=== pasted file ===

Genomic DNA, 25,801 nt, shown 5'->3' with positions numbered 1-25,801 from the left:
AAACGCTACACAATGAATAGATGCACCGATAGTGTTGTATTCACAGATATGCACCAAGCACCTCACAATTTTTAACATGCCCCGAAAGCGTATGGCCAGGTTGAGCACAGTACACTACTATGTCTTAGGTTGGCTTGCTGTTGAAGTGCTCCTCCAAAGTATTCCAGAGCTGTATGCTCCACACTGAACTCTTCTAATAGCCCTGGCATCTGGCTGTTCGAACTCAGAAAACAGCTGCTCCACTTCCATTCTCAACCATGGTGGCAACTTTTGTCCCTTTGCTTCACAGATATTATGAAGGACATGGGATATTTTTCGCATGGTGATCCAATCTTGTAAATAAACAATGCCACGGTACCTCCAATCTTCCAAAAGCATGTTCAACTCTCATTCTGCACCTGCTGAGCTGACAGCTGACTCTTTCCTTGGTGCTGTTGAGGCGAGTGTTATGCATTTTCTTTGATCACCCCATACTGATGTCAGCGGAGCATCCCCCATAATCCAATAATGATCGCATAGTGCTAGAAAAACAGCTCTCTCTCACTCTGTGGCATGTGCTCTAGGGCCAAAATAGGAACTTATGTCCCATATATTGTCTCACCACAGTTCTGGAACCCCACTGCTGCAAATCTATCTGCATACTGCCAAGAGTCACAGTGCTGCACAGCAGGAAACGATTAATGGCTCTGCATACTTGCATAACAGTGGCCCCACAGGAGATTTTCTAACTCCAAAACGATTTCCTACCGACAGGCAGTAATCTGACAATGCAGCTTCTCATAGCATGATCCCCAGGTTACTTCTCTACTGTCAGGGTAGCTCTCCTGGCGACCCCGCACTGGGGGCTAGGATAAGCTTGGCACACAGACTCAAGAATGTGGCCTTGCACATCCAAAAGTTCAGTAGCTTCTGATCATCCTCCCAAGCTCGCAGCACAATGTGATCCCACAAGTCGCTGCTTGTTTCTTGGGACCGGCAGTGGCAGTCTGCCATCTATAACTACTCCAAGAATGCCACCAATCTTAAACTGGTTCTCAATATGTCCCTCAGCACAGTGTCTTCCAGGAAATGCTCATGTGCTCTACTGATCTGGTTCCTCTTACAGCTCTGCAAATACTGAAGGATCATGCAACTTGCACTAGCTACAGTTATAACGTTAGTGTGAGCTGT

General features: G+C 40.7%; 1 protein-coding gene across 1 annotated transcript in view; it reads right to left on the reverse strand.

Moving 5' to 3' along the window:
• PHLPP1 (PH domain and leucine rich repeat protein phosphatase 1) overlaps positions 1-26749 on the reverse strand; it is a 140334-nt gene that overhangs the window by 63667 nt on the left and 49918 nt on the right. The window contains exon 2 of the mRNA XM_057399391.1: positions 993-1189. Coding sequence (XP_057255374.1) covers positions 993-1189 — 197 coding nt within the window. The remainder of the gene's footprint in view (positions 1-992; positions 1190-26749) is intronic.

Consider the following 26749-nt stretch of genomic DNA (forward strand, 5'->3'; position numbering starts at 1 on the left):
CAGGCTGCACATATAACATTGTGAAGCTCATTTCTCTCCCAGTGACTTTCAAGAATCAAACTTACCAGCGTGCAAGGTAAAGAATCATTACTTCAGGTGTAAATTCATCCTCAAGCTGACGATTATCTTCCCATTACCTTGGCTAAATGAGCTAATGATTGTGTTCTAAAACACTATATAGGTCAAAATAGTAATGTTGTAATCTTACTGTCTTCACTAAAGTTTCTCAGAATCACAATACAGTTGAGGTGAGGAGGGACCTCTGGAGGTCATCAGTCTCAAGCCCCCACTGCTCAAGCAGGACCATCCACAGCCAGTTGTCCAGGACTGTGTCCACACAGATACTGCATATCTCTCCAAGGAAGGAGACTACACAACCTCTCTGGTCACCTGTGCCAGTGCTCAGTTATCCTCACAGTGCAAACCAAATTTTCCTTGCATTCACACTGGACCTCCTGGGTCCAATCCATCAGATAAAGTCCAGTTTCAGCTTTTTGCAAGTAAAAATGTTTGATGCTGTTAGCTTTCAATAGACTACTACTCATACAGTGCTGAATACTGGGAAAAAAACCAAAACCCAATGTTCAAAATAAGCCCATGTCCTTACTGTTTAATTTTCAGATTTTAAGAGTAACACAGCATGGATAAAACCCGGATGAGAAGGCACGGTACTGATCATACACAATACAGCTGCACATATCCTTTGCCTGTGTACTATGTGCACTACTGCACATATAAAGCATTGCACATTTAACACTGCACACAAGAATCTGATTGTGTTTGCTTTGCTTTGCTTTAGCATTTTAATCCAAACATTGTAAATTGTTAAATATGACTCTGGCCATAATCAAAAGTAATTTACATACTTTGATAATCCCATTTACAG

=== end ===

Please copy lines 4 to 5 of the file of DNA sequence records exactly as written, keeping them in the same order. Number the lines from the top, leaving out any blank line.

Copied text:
Moving 5' to 3' along the window:
• PHLPP1 (PH domain and leucine rich repeat protein phosphatase 1) overlaps positions 1-26749 on the reverse strand; it is a 140334-nt gene that overhangs the window by 63667 nt on the left and 49918 nt on the right. The window contains exon 2 of the mRNA XM_057399391.1: positions 993-1189. Coding sequence (XP_057255374.1) covers positions 993-1189 — 197 coding nt within the window. The remainder of the gene's footprint in view (positions 1-992; positions 1190-26749) is intronic.